Making Friends When You Have Mental Illness

I have a hard time making friends.

To my credit though and to the credit of my chronic mental illness, it’s hard to trust anyone that much when you think everyone is making fun of you.

This anxiety isn’t the only facet of schizophrenia that I live with, there are also the delusions of grandeur, the psychosis that the TV is sending you secret messages and the constant aching knowledge that you’re crazy. At it’s worst, it’s hard to even manage getting out of bed in the morning but with meds and a lot of work on myself those things don’t bother me that much anymore.

Don’t get me wrong, they’re all still there but I don’t pay much attention to them anymore.

Schizophrenia is the devil on your shoulder that keeps whispering in your ear and no matter what you try, the little fucker won’t stop. He hasn’t stopped in the almost nine years I’ve lived with the illness and he’s not about to stop now. He’s just quieted down a bit. I’d call him my companion but that would imply a degree of friendship and there’s no way in hell I’m the little devil’s friend.

My point here is that with him sitting on my shoulder, and saying the things he does, getting to know people to the degree of calling them a friend takes a lot of work.

Getting to the point of being vulnerable with people and letting them into my world is like climbing a vertical rock wall with no ropes, it takes a degree of thrill-seeking, it takes guts and it takes a good deal of risk. If someone wants to be my friend, they have to accept that I’m crazy and getting to the point of even telling them that is a chore when all you hear is the devil’s whispering that they’re making fun of you or making snap judgments about you or will be going back to their real friends and laughing about you.

In essence, there has to be a good deal of trust on my part to get to anything resembling a friendship. You learn this when you have a good deal of paranoia.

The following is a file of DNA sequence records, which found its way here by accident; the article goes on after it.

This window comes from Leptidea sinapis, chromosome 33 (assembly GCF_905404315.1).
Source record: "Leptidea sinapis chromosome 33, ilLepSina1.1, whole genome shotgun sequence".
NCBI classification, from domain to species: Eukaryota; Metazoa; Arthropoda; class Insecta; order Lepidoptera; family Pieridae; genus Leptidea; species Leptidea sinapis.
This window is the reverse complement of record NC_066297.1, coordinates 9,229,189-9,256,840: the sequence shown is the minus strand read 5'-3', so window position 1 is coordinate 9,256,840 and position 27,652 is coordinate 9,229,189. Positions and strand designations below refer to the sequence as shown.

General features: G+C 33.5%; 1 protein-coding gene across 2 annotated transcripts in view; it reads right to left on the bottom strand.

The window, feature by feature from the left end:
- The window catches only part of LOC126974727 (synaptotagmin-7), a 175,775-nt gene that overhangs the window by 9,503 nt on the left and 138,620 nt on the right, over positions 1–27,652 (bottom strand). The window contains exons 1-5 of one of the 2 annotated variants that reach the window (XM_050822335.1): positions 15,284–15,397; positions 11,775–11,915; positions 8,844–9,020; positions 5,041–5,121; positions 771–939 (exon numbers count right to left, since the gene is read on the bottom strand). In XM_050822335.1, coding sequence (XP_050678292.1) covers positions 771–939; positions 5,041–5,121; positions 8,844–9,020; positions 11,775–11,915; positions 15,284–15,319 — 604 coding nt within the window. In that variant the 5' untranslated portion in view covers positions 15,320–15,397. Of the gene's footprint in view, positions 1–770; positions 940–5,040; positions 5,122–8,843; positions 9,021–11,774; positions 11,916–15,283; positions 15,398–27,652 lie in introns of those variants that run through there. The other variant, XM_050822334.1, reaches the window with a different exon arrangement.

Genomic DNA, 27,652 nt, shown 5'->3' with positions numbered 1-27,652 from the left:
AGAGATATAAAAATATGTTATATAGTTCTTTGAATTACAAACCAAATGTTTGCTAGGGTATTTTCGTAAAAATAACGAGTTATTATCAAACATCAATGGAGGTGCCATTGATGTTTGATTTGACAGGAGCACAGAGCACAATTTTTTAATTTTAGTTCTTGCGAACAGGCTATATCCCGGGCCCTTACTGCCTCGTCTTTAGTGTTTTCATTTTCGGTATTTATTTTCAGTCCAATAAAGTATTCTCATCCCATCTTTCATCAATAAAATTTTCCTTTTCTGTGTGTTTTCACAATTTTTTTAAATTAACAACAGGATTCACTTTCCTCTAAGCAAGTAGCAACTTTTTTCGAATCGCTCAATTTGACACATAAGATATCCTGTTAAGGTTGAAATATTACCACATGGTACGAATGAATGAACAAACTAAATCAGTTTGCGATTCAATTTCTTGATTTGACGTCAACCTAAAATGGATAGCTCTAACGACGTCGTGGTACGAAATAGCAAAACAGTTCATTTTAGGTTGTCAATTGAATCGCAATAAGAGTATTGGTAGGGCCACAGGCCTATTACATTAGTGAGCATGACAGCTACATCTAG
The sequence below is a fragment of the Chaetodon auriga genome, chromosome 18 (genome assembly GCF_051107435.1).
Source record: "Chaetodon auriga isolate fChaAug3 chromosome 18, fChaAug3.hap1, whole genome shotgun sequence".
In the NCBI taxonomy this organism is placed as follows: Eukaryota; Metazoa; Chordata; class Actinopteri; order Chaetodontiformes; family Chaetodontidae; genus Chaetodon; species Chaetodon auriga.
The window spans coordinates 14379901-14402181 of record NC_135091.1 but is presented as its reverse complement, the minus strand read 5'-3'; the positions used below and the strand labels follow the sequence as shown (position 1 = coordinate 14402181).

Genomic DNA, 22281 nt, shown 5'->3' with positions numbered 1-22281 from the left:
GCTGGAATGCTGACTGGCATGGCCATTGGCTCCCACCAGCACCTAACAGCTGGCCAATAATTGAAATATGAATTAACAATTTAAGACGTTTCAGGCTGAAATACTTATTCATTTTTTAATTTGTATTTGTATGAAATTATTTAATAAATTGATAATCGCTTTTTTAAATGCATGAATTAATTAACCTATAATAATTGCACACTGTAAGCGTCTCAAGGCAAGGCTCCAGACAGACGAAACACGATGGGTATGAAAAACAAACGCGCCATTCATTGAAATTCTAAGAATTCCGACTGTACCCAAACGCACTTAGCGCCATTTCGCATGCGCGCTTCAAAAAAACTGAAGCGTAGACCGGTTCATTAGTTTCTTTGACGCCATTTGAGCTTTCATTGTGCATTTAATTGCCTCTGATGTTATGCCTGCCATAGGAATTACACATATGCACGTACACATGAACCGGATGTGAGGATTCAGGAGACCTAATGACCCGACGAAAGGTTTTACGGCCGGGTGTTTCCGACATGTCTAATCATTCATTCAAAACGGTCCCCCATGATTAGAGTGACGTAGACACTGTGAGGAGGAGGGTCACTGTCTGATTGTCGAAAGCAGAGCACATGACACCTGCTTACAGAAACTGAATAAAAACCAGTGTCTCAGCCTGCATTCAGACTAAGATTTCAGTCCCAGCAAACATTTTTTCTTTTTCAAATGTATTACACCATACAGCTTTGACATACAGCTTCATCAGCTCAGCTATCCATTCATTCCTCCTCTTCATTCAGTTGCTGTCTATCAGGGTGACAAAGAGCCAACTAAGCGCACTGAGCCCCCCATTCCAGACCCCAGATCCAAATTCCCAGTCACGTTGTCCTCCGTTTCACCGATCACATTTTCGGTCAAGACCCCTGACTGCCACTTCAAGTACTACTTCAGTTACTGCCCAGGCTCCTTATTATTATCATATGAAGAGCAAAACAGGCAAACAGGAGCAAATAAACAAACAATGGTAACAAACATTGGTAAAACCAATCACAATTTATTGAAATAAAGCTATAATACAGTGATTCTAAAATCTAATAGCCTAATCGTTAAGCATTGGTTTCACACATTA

There are those who I do trust though, those who have made it into the inner circle simply by always being there or by always listening or by proving themselves time and time again to me when things have gotten hairy.

These people I can most assuredly count on two hands but that’s ok. Though these people are mostly family there are a few that despite our not being related, have basically become my brothers and sisters. They stick by through thick and thin and I’d be nothing without their ever-constant ear or their, sometimes, dark humor that can bring a smile to my face when I want nothing else but to curl up in bed.

I have plenty of acquaintances, I have a couple hundred “friends” on Facebook, but real friends are one in a billion.

I’m happy for those few out of the thousands of people I’ve met though, because without them there’s a good chance I’d still be out in the streets thinking I was a prophet and saying strange things about aliens and the coming apocalypse.

Making these good friends has been a process, an amalgam of proximity, lack of judgment, years of listening and smiles that never faded. Even now I’m not quite sure how I managed to keep them around but I’m glad I did. I guess it’s a process.

These people listen to me ramble, they give me the advice that I need to hear and they weather the storms with me and for that I’m grateful.

You only really need one or two good friends anyway.

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Comments

  1. You are rite. You only need a few good friends anyway. Friends are great, but friends can be “over-rated”. Have u noticed they can complicate things? Same with a gf. Isolation is bad, oversocializing is stressful.Finding the “balance” is fab. I am sure we all know this, but just wanted to say it…. Thank you for the great article, Mike. Any tips for making new friends? Tips for dealing with them? Maybe this obvious, but not to all of us.

  2. You could try meetup.com, see if there are any groups in your area. It’s helped me find people where before I could not.

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